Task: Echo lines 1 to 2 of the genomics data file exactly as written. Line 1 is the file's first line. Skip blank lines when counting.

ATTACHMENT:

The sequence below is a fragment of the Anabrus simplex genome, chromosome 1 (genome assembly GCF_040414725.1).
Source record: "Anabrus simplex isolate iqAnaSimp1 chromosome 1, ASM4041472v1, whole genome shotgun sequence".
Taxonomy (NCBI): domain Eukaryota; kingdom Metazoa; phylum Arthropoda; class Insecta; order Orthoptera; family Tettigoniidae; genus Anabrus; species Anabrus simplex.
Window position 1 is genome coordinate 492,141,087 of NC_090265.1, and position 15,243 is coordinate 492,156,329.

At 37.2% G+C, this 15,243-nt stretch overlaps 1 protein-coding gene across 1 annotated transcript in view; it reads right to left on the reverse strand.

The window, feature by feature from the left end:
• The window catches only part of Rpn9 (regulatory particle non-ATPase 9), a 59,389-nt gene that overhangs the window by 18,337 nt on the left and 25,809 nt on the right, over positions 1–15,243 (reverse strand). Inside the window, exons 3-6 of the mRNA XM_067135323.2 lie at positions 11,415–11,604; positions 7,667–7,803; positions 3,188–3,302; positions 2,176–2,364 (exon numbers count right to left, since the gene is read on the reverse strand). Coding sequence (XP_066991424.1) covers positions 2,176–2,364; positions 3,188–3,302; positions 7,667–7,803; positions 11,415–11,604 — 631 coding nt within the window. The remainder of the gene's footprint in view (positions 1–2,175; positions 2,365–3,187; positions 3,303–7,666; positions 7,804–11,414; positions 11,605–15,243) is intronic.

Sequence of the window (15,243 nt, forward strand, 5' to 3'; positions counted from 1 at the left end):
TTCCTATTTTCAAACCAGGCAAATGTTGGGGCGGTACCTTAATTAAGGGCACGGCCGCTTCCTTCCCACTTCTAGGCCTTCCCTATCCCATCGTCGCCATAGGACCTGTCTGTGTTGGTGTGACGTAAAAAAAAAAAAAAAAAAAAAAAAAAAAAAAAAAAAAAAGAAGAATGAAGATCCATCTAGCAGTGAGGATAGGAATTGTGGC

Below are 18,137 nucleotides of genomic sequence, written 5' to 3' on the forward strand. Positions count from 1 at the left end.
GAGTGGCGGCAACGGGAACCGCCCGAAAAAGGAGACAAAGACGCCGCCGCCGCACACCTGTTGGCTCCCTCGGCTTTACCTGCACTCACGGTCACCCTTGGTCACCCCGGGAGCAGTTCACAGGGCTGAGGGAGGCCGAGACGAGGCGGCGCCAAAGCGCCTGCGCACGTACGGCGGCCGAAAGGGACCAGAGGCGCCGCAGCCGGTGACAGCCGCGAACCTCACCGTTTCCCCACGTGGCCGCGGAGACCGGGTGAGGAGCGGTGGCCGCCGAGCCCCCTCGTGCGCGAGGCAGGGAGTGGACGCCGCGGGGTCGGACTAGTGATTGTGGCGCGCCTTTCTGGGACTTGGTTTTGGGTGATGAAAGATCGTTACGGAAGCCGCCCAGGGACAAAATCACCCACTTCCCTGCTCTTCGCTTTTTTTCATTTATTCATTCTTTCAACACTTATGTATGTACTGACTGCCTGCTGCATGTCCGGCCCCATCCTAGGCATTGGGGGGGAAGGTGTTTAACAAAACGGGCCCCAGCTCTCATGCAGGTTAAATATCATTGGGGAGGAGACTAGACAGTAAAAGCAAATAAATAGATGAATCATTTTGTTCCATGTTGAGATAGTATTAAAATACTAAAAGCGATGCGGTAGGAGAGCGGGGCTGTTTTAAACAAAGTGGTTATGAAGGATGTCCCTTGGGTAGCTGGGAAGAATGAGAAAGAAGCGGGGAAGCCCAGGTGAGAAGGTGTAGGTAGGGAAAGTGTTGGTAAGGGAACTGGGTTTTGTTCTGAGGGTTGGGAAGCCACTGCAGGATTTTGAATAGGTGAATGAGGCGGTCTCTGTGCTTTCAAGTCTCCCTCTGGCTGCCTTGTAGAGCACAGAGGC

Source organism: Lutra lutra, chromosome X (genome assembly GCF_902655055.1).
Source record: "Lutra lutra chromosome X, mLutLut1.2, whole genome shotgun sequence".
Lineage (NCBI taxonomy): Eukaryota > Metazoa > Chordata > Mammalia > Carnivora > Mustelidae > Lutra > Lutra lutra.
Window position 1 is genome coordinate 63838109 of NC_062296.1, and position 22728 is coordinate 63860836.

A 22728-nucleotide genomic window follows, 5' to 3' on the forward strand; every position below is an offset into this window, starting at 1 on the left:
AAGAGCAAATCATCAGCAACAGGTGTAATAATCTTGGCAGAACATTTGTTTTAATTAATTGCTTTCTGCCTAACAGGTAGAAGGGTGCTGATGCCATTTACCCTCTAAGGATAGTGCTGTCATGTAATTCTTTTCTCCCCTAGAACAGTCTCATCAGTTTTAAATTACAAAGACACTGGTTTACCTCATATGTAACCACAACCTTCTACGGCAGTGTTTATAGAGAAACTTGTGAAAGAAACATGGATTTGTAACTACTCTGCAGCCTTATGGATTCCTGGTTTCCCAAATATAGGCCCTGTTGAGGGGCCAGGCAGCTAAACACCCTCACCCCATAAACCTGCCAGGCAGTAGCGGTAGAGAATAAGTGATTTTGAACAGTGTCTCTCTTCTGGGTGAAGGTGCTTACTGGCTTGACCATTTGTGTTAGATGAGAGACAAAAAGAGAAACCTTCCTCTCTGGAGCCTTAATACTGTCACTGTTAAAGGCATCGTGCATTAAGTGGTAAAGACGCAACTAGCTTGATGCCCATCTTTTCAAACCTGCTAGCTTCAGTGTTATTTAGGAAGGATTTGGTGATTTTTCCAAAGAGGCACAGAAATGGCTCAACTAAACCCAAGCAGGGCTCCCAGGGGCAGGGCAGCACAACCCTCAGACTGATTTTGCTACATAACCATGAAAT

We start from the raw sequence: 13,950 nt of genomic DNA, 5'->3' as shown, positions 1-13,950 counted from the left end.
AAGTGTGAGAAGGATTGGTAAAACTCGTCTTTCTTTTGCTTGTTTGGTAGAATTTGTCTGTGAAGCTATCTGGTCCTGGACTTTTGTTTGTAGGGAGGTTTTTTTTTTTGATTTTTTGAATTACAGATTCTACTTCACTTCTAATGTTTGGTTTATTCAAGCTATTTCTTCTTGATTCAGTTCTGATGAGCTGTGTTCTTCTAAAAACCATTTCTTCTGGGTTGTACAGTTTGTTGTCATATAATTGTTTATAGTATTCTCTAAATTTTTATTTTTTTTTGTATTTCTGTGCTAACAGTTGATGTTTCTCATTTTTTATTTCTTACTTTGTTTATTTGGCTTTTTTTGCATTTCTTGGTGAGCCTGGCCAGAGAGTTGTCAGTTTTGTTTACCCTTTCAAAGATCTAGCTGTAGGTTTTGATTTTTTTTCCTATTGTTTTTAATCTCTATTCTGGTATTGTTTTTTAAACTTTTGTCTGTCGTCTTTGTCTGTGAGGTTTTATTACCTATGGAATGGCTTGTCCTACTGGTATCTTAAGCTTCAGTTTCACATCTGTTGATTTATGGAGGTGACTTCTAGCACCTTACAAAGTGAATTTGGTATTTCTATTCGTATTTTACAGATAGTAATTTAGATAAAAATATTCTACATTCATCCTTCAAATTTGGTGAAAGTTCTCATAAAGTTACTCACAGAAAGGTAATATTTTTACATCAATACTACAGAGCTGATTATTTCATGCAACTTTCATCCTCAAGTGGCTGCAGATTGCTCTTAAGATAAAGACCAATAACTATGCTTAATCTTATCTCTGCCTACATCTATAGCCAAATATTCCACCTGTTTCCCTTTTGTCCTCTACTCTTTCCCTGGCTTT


The sequence below is a fragment of the Anabrus simplex genome, chromosome 1 (genome assembly GCF_040414725.1).
Source record: "Anabrus simplex isolate iqAnaSimp1 chromosome 1, ASM4041472v1, whole genome shotgun sequence".